8. Indie should support indie.
Several indie bookstores offer Love Lies Bleeding online (you can see the list here). As an independent author, I want to promote my fellow indies, so I post about these stores on my website, blog, and social media. But it can get a little cringey when I see indie bookstores asking people to support them, and then turning around and looking down on/ignoring indie authors. If you truly care about indies, you need to support all indies; otherwise, why should anyone support you?
Love Lies Bleeding is a dark fantasy novel about delusion, obsession, and blood. Love Lies Bleeding (ISBN-13: 978-1775012528/ISBN-10: 1775012522) is available in paperback and e-book and can be ordered wholesale from Ingram and other distributors. If you’d like to find out more about my books, click here.
What do you think? Should independent bookstores make a point of supporting independent authors, or should we just stick with the status quo? Share in the comments.
It’s been repeated so many times it’s cliché: write what you know.
But is it true?
Do you agree with William T. Vollmann, who said that you should indeed write what you know, and that you should also have as many experiences as possible in order to expand your knowledge?
Or do you believe Kazuo Ishiguro, who said writing what you know results in writing “a dull autobiography,” and essentially leads authors to stunt their imaginations and potential?
Or maybe you side with Ursula K. Le Guin, who absolutely agreed that you should write what you know, as long as you have a flexible definition of “know” (she happened to know quite a lot about alien planets, dragons, and the distant future).
You might even think Nathan Englander has a good point when he says you should write what you know–emotionally. (This actually is excellent advice–writing about an emotion you’ve never felt might seem like a good idea, but the sentiments will be obviously hollow to readers who have experienced it.)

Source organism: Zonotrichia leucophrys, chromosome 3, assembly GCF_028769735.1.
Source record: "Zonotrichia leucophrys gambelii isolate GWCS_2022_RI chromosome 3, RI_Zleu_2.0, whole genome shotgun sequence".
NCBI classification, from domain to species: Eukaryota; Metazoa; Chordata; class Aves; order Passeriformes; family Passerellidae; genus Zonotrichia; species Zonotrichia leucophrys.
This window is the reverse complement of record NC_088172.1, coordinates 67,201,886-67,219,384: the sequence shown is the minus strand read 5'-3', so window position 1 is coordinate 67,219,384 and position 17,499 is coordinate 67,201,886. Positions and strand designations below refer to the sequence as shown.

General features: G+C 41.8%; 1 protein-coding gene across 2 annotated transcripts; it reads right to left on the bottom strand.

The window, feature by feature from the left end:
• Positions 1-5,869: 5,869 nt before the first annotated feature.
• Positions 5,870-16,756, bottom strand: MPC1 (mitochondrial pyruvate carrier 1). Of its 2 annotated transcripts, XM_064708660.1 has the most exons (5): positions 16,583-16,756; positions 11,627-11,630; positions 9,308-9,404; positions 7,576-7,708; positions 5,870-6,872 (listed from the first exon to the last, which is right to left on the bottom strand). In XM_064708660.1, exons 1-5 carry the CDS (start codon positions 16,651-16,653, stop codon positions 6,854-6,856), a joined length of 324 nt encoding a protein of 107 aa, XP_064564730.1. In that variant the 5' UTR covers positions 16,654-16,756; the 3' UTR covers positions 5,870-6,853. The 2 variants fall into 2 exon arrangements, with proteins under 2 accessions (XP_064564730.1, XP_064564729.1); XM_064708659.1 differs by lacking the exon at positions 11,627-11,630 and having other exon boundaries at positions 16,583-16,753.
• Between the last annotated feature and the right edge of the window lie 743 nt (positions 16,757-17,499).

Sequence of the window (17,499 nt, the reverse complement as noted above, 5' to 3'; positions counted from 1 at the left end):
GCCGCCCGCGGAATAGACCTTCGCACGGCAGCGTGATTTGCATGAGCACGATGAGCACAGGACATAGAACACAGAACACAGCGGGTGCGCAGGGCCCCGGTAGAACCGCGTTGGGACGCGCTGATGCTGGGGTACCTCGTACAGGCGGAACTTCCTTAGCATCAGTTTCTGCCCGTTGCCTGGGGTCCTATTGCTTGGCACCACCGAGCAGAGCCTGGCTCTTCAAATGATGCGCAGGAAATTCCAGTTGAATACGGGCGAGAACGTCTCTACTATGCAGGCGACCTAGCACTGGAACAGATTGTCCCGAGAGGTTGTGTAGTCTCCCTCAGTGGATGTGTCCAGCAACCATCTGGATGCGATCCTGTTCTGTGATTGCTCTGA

For me, I think American author Meg Wolitzer sums it up best: write what obsesses you.
And I’ll also add: because writing should be about passion. When I wrote my first novel, what I knew was English Literature, so I wrote literary fiction. And there was nothing wrong with what I produced (I might even still publish it one day), except that the dark, macabre, supernatural things that warmed my geeky heart kept creeping into my early work. Now, it’s perfectly fine for a little para to mix with the normal, but when I realized those were the parts I enjoyed writing (and reading) most, I decided to focus on what obsessed me, starting with vampires, my lifelong fascination. I think my work is better now, and I certainly enjoy it more.
Whether you decide to write about what you know or not, you should always start from a place of passion, obsession, or love. Because if you’re not excited about what you’re writing, why bother?
If you want to see more about what authors have to say on this subject, check out this article on Literary Hub.